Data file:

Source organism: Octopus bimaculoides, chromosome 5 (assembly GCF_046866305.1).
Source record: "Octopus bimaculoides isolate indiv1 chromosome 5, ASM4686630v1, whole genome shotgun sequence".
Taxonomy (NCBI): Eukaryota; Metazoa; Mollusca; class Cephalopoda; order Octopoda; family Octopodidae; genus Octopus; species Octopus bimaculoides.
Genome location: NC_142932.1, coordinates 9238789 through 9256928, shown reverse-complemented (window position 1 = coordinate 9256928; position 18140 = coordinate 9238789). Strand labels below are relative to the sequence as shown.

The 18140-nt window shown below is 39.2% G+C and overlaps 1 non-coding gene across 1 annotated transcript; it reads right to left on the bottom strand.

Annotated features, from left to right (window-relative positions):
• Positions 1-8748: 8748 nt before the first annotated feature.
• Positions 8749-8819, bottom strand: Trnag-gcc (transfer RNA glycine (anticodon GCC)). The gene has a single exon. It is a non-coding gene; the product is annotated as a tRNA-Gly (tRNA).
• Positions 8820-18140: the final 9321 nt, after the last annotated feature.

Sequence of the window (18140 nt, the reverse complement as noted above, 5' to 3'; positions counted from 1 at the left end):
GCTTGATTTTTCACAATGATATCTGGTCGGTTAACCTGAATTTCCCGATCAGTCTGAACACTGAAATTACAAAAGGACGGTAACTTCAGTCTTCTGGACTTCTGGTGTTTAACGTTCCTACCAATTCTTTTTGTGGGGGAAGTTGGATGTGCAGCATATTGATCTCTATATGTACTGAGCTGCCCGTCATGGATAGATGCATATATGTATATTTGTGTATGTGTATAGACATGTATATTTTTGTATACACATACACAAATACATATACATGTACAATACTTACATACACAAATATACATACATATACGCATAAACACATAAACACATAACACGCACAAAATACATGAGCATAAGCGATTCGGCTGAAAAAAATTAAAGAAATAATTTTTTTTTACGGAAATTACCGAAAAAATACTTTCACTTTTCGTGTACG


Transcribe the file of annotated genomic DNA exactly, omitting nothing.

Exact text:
Source organism: Octopus bimaculoides, chromosome 5 (assembly GCF_046866305.1).
Source record: "Octopus bimaculoides isolate indiv1 chromosome 5, ASM4686630v1, whole genome shotgun sequence".
Taxonomy (NCBI): Eukaryota; Metazoa; Mollusca; class Cephalopoda; order Octopoda; family Octopodidae; genus Octopus; species Octopus bimaculoides.
Genome location: NC_142932.1, coordinates 9238789 through 9256928, shown reverse-complemented (window position 1 = coordinate 9256928; position 18140 = coordinate 9238789). Strand labels below are relative to the sequence as shown.

The 18140-nt window shown below is 39.2% G+C and overlaps 1 non-coding gene across 1 annotated transcript; it reads right to left on the bottom strand.

Annotated features, from left to right (window-relative positions):
• Positions 1-8748: 8748 nt before the first annotated feature.
• Positions 8749-8819, bottom strand: Trnag-gcc (transfer RNA glycine (anticodon GCC)). The gene has a single exon. It is a non-coding gene; the product is annotated as a tRNA-Gly (tRNA).
• Positions 8820-18140: the final 9321 nt, after the last annotated feature.

Sequence of the window (18140 nt, the reverse complement as noted above, 5' to 3'; positions counted from 1 at the left end):
GCTTGATTTTTCACAATGATATCTGGTCGGTTAACCTGAATTTCCCGATCAGTCTGAACACTGAAATTACAAAAGGACGGTAACTTCAGTCTTCTGGACTTCTGGTGTTTAACGTTCCTACCAATTCTTTTTGTGGGGGAAGTTGGATGTGCAGCATATTGATCTCTATATGTACTGAGCTGCCCGTCATGGATAGATGCATATATGTATATTTGTGTATGTGTATAGACATGTATATTTTTGTATACACATACACAAATACATATACATGTACAATACTTACATACACAAATATACATACATATACGCATAAACACATAAACACATAACACGCACAAAATACATGAGCATAAGCGATTCGGCTGAAAAAAATTAAAGAAATAATTTTTTTTTACGGAAATTACCGAAAAAATACTTTCACTTTTCGTGTACG